Intel Says Spectre & Meltdown Exploits Extend To Newer Chips As Well

Intel Says Spectre & Meltdown Exploits Extend To Newer Chips As Well

While there have been no reports of Spectre or Meltdown being exploited in the wild by hackers, opportunistic cyber criminals have been creating fake patches loaded with malware to exploit any paranoia over the security risks the CPU flaws could pose.

Last week, it was discovered that a recent firmware update was causing reboot issues with older Intel processors.

Shenoy acknowledged the issues: "We have now issued firmware updates for 90 percent of Intel CPUs introduced in the past five years, but we have more work to do".

A Democratic U.S. lawmaker asked Intel Corp and two other microchip makers on Tuesday to provide a briefing on the recently detected Spectre and Meltdown security flaws that could allow hackers to steal information from most computers and devices.

"In those areas where we are seeing higher impacts, we are working hard with our partners and customers to identify ways to address this", Shenoy said. He added, "In parallel, we will be providing beta microcode to vendors for validation by next week".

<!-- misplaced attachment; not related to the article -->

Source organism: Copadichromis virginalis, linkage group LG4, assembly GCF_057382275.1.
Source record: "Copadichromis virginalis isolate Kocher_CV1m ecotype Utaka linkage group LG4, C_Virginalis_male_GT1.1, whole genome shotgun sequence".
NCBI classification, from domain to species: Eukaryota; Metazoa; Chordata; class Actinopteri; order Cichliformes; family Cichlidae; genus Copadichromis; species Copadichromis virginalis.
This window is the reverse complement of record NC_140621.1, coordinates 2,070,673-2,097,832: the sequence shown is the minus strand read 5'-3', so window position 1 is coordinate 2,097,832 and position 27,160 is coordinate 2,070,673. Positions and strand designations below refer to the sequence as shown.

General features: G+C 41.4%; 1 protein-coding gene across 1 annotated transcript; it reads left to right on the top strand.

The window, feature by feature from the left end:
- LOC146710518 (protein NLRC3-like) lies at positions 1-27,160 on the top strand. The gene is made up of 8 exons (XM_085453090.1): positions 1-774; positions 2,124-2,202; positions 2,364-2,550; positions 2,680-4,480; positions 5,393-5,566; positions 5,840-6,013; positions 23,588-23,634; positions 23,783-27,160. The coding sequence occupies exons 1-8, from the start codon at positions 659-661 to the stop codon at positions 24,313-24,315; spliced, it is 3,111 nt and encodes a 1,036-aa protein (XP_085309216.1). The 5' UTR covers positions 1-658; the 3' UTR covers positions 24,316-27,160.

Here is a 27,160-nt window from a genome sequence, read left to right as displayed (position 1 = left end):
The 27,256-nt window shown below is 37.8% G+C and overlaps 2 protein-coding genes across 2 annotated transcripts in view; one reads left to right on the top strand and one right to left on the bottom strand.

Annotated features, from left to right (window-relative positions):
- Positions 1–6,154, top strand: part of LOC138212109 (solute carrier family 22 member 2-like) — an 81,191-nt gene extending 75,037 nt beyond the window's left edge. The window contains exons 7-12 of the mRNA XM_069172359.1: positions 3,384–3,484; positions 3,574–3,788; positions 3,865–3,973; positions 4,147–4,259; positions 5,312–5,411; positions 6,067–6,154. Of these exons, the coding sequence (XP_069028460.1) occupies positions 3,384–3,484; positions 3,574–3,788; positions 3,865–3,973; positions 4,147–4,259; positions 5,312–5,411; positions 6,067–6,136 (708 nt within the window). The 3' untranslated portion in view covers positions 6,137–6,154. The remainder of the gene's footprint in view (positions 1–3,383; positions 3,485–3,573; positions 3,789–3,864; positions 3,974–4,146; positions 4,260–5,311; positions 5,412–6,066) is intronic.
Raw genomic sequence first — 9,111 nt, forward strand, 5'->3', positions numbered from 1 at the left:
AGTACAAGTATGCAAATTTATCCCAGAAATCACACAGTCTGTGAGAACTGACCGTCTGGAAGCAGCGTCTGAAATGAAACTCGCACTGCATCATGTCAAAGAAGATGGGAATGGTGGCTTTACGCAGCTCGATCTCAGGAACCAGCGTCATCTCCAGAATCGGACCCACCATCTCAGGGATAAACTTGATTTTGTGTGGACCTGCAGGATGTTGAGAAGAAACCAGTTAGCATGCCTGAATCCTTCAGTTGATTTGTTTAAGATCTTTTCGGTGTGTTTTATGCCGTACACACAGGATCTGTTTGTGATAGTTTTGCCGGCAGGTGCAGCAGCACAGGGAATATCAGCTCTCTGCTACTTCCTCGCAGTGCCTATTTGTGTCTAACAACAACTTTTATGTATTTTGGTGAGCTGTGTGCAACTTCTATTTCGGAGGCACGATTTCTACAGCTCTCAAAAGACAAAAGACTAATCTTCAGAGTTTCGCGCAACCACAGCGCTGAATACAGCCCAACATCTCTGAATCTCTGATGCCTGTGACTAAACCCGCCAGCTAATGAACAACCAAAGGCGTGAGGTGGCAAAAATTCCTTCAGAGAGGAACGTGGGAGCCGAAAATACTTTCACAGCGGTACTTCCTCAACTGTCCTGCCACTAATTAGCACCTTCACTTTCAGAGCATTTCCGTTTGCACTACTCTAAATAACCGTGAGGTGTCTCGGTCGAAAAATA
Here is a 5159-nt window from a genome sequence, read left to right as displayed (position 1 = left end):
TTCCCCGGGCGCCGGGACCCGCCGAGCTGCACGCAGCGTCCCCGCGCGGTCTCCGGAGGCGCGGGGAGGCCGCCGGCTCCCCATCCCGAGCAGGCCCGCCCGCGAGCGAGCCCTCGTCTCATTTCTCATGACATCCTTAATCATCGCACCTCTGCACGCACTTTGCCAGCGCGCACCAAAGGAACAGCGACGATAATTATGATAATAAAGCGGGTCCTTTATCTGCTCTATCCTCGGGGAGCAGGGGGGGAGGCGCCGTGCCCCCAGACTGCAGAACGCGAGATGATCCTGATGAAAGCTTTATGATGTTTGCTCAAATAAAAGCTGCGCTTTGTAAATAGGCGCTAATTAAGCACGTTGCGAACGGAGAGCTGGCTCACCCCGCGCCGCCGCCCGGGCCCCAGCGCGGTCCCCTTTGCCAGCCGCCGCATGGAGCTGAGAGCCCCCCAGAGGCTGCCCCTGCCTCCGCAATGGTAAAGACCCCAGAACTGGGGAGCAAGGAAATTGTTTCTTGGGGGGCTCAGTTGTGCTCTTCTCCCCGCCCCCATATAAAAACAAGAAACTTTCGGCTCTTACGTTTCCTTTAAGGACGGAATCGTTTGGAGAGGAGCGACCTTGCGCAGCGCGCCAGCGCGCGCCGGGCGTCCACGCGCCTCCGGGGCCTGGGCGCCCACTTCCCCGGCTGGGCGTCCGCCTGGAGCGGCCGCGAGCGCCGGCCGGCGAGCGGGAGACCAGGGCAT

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Gibson Research has released a new tool called InSpectre to detect if your PC is vulnerable to Meltdown and Spectre.

Apple, Cisco, Dell, Fujitsu, Google, IBM, Juniper, Microsoft and Oracle are among the many vendors that must update users' firmware and operating systems with Meltdown and Spectre protections. Fixes had already been issued but they reportedly slowed some machines down.

Intel on Wednesday also quantified how much of a performance hit the patches cause for data centre customers. To further complicate matters, newer processors contain features to minimize the performance impact of these important security improvements. For common tasks such as running website servers, the patches caused a 2 per cent slowdown, Intel said.

He revealed the initial data the company got from benchmarking server platforms using two-socket Intel Xeon Scalable - its latest microarchitecture - systems. "Generally speaking, the workloads that incorporate a larger number of user/kernel privilege changes and spend a significant amount of time in privileged mode will be more adversely impacted". When testing stressed the CPU (100% write case), there was an 18% decrease in throughput performance because there was not CPU utilisation headroom. "For example, there are other mitigations options that could yield less impact".